Sunday, July 22, 2012

some changes in the langauge department

The past few weeks have brought another level from Esme. She is making analogies, and comparing things to each other in other ways. She is using more emotion words, and also words like 'forgot'. She is spelling some words, although she often says she 'can't at first. She spouts long narratives and uses phrases like 'now you listen to me mr.frog, are you hearing me, you have to keep yourself clean! How are we ever going to get it now/Now we will never have *x*' That has to be from school - or from a movie? When she knows we are listening she goes off with long theatrics with her toys - they are worried, and happy, and play games, and are mamas and daddies and babies and grandmas to each other. She also told me her two boats in the tub were a pirate ship and a lifeboat, or a speed boat, she wasn't sure on the other one. I have never told her that, but it was interesting to hear it. She has been calling herself a giant to her toys, and having them 'talk about the giant girl' to each other about what they are going to do. She also told me in the bathtub, after hearing it would be ten minutes until supper, that she wanted a nine minutes, not a ten minutes, and when there was nine minutes she would pull the plug. I think she mistakenly thought waiting nine minutes was BETTER in this case than ten, because I am usually asking her to wait ten or fifteen minutes before she can get me to do something (and having her watch the clock for it or telling her how many minutes actually went by). She told me I had not splashed water on her - and I told her it was right there on her head. She said 'No it's not, it's .. it's on my... *long pause as she feels the water obviously on her head and nose* it's on my bed!' And then she burst out laughing. I told her I could put some in her bed, and it would be wet. She said No, my bed is not wet, it is DRY. HAHAHA. I told her I could put her in the bed and then it would be wet, because she was wet in the tub... and she said that was all very funny... very very funny. The rhyme of head/bed was a new one for her ;)

We have decided to keep her on another year at the special school - they said they would let her, but several teachers suggested she might be far enough along now to go to Headstart without problems. Headstart is five days a week, the language school is one day a week. But, I don't think she needs the more days in a less responsive, more crowded atmosphere. Headstart focuses on things she already has a good grip on - letters, numbers, shapes, colors, simple reading and writing. She has been doing those for about two years. The special school focuses on specific developmental problems and tries to work on specific goals. I think the leaps and bounds we have seen since February are because she is hearing proper language attuned to her in a small environment from teachers well trained to pick out problems and try to correct them.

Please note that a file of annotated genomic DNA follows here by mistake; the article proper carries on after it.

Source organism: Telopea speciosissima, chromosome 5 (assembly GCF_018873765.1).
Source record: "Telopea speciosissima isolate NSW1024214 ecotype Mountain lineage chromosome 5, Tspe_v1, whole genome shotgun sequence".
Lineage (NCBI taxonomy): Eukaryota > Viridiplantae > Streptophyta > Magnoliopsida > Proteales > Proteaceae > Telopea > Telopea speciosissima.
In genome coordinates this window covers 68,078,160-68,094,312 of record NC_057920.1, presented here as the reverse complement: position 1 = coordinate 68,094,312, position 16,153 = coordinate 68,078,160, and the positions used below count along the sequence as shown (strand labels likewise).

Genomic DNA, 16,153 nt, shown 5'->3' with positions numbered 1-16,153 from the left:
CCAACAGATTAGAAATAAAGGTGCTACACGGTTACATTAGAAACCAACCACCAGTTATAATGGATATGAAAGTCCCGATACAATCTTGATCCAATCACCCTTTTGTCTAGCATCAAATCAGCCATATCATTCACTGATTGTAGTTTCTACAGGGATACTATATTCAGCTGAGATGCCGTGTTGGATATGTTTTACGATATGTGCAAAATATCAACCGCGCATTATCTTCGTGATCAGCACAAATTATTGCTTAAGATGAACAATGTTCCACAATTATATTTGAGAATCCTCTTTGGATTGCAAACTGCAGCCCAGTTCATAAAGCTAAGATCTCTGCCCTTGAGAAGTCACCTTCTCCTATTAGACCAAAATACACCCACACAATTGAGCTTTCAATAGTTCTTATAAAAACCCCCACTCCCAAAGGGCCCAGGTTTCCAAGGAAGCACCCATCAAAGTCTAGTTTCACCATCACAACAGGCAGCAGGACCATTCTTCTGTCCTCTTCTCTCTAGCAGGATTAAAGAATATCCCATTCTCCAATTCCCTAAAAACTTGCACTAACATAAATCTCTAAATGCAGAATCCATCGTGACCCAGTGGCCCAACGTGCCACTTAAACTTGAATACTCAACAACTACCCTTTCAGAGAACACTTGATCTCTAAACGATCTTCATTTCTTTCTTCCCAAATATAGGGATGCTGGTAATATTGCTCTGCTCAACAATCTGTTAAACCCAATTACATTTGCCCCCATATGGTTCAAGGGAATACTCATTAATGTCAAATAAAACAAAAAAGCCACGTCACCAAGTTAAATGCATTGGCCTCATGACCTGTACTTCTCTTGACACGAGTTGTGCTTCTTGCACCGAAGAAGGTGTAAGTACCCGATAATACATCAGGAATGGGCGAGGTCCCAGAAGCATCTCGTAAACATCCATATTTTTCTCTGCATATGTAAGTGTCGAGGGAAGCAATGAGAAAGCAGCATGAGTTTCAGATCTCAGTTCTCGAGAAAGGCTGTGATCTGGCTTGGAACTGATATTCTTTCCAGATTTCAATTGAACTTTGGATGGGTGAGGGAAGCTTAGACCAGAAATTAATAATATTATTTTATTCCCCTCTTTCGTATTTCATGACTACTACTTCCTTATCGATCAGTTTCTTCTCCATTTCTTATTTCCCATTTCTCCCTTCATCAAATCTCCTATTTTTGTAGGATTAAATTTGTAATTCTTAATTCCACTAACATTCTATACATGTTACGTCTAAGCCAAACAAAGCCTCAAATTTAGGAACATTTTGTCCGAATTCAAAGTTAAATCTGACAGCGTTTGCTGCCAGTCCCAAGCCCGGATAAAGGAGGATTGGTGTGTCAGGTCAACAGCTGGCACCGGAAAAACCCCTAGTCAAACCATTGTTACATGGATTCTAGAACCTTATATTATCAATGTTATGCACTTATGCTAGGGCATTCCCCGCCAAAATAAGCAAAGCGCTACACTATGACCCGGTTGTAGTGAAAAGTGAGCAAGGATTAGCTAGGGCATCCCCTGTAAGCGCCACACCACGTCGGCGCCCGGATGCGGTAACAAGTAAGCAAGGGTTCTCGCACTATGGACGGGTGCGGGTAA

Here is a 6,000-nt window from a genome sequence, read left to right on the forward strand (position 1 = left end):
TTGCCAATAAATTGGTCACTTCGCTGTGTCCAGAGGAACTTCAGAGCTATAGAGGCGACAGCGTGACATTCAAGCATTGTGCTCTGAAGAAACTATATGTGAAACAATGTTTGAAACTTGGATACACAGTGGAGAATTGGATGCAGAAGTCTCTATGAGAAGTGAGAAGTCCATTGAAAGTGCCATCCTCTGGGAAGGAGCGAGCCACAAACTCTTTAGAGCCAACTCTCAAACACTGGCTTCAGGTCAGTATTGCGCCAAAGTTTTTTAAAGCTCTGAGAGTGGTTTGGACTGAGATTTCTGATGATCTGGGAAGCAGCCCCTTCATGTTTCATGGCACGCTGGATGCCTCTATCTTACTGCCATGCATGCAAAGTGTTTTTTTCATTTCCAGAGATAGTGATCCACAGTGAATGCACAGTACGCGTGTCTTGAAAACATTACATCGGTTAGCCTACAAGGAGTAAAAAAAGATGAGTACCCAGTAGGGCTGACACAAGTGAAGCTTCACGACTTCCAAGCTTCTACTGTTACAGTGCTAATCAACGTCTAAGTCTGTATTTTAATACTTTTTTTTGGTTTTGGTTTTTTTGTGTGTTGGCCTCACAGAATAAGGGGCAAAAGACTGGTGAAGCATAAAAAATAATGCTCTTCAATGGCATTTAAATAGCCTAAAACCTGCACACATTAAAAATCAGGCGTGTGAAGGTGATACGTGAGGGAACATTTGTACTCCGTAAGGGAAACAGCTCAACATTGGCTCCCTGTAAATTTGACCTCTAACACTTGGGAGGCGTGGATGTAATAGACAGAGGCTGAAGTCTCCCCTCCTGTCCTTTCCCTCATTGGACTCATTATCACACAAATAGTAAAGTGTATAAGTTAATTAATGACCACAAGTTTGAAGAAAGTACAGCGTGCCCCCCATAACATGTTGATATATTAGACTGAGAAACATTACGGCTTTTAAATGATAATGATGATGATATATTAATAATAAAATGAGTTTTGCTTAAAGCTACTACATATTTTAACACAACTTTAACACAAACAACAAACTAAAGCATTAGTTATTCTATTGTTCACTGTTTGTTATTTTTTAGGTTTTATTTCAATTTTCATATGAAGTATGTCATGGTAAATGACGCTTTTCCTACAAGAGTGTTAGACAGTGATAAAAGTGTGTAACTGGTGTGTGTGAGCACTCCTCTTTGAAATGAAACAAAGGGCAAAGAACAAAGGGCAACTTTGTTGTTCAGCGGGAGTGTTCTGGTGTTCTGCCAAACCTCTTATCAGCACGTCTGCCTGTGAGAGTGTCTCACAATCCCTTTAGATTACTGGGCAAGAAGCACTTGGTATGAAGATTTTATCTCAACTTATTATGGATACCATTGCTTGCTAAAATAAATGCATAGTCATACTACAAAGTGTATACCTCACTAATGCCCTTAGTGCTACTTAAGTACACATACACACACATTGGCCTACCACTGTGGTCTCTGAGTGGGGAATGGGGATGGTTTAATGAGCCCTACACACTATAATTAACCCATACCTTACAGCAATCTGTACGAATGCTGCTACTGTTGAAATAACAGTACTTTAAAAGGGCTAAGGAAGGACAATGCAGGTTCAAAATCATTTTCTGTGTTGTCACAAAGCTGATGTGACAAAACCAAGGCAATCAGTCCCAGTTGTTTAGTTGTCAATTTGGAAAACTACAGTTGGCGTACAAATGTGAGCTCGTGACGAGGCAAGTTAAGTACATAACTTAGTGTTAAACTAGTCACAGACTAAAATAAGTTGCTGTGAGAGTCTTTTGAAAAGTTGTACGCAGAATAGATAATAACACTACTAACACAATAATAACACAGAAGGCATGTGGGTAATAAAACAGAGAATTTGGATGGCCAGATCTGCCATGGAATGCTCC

A lot of the children in the school have severe problems, others are just very noticeable physical, social or language problems. Esme's language 'issue' is not easily noticeable now. It has improved a lot from where it was. Even though it was not easily noticeable by strangers back then, it was if they listened for more than a minute, and it was something I wanted, needed help with, to feel I was giving her the best I could. I had her tested as more of a 'catch this now while we can fix it' precaution, and because we were having such a hard time communicating on the otherwise 'advanced' topics she was trying to discuss, like growing, and sickness, and emotions she could not express or understand. She did qualify for services from the wide gap in abilities shown by the tests, far above age on understanding but lacking in many ways in ability to express herself in words.

I think her excellent visual memory and logic/deduction gifts do help her compensate for an area of abstract language that just does not come naturally to her otherwise. The idea of he/she, more/less, emotions, past tense and future and describing things she has seen before but are not here etc...she always found ways to make herself understood to us by repeating things, referring to combinations of objects or making hand signs - but it was still very hard to wrap your head around 'Esme-ese' and translate it back to English. And, unless she gets that area of language naturally sorted - she will have more trouble learning in a regular school when she is older. It does seem to be sorting much better lately, she uses complete sentences and I understand much more of it without having to look at her or try to remember what she is referring to it by the sum of its parts. With a little more attention on that continuing in her school program and just generally following all of her other interests - she will be be set for Kindergarten testing in March or April even without a year of specifically focusing on numbers and letters. In fact, she will probably just blow them away in that regard anyway, even moreso with better communication skills.

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